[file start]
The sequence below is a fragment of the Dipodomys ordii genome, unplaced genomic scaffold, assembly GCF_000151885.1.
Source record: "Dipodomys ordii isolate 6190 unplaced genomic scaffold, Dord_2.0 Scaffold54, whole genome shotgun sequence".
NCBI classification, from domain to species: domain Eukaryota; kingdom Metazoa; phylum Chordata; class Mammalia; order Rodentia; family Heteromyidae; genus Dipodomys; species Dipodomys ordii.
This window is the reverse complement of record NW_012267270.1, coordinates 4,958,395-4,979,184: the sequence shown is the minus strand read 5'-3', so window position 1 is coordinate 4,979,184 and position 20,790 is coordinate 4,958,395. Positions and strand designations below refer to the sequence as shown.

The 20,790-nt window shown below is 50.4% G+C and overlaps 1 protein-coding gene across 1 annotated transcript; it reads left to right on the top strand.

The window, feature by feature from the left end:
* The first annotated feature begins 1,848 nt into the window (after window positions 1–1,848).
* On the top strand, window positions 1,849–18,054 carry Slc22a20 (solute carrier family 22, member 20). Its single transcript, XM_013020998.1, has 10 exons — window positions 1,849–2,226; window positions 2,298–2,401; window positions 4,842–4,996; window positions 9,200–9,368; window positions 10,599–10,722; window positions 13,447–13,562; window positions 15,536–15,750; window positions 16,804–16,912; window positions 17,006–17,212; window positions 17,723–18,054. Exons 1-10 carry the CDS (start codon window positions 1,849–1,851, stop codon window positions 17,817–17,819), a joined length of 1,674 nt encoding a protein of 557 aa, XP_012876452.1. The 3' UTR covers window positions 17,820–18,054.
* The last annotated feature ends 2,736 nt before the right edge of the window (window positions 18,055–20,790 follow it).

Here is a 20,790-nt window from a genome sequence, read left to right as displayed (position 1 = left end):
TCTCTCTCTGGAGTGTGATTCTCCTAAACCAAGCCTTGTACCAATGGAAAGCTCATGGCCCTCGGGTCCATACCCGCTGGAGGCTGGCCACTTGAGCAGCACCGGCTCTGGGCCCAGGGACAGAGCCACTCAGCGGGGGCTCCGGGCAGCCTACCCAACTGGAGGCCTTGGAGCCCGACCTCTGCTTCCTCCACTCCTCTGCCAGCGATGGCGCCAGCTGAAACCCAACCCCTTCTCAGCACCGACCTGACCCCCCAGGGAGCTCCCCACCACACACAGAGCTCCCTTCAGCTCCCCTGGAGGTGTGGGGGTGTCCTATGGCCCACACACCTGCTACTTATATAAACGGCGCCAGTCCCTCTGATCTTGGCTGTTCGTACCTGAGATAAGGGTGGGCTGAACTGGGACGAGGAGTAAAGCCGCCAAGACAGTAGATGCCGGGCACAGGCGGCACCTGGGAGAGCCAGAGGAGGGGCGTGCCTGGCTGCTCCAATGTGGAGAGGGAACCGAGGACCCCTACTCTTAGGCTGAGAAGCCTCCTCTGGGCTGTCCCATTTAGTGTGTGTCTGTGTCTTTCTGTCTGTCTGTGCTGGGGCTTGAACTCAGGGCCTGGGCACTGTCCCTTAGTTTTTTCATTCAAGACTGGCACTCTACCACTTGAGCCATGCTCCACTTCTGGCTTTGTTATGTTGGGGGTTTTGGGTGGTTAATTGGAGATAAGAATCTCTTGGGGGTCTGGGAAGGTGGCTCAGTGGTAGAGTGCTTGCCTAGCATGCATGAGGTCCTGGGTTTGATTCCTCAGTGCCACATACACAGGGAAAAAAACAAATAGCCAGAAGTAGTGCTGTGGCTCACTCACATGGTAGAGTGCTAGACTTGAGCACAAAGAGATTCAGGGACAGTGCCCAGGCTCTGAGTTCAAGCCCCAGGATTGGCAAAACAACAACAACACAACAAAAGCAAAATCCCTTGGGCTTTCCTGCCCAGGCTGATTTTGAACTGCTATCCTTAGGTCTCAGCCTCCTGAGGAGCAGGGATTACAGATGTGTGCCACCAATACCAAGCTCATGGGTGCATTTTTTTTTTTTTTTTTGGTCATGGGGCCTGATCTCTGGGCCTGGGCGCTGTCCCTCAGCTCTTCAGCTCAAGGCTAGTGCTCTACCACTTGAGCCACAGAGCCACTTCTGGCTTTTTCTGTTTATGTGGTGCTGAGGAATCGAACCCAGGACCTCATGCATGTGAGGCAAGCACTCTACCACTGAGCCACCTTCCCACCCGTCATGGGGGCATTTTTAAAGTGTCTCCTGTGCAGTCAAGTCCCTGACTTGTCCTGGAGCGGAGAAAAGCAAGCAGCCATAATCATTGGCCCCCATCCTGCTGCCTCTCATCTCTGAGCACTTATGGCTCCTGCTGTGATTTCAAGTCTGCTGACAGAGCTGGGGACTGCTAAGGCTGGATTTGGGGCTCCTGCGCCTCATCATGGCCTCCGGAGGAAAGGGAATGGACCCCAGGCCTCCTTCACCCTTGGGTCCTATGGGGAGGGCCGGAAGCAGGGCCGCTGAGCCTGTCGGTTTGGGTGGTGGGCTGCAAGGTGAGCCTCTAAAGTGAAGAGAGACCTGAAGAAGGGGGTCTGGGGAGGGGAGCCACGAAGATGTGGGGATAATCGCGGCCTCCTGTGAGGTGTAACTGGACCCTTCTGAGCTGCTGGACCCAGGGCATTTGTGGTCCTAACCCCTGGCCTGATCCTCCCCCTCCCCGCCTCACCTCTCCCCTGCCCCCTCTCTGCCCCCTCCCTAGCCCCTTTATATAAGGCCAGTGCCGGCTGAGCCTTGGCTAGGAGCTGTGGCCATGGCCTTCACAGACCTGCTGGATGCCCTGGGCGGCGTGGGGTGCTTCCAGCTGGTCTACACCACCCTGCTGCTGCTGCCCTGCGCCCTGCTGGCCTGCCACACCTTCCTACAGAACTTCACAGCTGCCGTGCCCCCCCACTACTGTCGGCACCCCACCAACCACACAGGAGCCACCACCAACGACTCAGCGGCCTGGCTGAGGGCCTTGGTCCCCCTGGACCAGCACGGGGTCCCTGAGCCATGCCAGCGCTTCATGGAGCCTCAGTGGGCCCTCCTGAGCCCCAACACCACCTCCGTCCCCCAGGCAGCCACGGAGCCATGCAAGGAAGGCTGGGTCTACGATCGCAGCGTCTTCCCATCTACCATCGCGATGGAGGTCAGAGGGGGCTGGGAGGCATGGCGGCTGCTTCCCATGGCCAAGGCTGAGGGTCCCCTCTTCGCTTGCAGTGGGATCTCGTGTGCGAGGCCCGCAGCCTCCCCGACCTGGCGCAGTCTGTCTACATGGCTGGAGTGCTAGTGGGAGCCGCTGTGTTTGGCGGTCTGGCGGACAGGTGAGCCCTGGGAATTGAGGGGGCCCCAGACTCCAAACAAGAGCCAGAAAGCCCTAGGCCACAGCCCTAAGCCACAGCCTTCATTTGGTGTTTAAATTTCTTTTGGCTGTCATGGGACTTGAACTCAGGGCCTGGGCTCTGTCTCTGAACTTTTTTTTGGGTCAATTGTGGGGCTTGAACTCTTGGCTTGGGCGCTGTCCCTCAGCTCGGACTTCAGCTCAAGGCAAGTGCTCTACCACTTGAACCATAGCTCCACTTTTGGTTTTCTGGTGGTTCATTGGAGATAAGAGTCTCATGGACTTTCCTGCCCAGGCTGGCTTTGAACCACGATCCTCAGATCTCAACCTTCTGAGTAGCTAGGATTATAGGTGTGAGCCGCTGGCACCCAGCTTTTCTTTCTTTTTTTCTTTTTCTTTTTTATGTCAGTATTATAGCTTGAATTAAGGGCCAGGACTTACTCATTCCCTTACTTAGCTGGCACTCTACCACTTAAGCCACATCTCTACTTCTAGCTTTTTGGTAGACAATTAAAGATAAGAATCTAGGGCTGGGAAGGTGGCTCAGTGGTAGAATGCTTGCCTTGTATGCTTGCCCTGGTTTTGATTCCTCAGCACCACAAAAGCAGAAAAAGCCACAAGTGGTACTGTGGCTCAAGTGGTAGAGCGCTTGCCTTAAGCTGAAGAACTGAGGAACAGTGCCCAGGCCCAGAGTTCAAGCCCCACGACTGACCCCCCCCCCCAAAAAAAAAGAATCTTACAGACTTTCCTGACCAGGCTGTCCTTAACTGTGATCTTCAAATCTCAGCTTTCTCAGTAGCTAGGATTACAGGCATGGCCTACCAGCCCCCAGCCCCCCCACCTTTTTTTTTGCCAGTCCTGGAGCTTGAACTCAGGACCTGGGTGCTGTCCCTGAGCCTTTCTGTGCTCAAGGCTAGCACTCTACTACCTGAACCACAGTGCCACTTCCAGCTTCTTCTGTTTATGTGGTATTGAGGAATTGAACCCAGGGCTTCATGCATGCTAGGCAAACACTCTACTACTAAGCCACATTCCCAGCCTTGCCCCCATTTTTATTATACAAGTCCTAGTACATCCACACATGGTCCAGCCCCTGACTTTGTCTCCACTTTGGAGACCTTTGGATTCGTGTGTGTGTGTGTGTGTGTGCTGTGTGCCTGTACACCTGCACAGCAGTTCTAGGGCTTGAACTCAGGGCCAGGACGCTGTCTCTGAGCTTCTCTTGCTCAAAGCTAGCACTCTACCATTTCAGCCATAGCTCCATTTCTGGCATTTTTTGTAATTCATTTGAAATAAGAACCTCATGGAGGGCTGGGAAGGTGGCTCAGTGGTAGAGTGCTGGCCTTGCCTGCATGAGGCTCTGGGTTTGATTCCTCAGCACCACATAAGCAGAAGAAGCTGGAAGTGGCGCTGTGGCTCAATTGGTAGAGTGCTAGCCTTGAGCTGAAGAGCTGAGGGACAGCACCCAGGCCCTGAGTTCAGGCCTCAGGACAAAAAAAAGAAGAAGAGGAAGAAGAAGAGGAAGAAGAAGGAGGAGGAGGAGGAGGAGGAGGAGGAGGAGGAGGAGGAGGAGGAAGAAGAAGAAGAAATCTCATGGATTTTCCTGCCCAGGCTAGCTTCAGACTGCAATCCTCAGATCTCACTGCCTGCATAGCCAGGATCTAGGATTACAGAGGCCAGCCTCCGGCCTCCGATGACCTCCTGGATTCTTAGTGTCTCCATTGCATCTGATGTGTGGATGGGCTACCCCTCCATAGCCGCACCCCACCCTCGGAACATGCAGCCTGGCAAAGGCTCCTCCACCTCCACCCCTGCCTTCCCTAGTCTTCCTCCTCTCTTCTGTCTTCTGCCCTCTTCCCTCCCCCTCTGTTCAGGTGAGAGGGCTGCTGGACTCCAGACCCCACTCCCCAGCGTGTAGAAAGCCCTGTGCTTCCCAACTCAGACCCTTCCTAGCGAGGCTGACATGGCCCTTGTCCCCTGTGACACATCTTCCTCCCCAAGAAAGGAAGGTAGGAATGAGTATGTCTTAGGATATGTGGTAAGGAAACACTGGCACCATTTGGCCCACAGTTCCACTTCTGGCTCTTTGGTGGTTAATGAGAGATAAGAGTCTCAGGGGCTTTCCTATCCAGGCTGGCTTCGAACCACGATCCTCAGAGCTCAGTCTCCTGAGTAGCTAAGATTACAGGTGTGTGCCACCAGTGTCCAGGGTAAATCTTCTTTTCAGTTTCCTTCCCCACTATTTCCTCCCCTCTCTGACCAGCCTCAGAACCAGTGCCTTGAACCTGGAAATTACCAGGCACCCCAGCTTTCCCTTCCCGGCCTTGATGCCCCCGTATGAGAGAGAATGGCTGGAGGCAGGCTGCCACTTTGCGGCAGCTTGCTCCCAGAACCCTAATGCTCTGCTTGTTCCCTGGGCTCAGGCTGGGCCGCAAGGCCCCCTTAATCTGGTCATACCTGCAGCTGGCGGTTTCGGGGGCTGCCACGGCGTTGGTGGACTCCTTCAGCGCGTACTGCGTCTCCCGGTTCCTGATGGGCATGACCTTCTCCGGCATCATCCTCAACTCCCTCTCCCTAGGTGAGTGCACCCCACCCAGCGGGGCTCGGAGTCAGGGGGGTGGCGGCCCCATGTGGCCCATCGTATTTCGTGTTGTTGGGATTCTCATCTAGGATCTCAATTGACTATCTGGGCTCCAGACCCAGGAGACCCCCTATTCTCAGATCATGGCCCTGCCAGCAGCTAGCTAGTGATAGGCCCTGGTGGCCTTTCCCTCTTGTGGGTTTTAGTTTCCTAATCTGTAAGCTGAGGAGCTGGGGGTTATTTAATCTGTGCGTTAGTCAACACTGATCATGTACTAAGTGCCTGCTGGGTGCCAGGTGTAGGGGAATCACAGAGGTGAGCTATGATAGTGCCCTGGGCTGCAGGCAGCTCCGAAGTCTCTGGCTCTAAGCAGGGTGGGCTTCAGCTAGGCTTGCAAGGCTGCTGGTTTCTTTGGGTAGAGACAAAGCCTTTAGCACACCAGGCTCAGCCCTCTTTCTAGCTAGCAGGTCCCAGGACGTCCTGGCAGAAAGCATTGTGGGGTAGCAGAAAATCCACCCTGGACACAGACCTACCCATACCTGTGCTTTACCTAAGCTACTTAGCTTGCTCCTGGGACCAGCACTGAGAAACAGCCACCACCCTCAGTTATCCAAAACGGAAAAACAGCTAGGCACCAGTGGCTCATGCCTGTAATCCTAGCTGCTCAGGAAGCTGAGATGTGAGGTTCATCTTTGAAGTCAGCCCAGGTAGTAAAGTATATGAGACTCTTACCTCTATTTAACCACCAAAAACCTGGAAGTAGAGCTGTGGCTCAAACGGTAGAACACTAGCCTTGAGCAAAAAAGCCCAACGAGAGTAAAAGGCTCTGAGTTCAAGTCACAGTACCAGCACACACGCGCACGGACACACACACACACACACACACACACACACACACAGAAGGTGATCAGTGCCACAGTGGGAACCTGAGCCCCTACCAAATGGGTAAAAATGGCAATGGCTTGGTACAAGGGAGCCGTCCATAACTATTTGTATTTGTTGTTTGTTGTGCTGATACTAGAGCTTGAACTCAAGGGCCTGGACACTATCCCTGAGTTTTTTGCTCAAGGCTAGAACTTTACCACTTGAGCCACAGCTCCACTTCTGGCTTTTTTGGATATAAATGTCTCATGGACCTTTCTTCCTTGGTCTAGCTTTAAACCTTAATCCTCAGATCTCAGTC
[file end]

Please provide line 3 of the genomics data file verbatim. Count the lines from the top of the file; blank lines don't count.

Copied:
NCBI classification, from domain to species: domain Eukaryota; kingdom Metazoa; phylum Chordata; class Mammalia; order Rodentia; family Heteromyidae; genus Dipodomys; species Dipodomys ordii.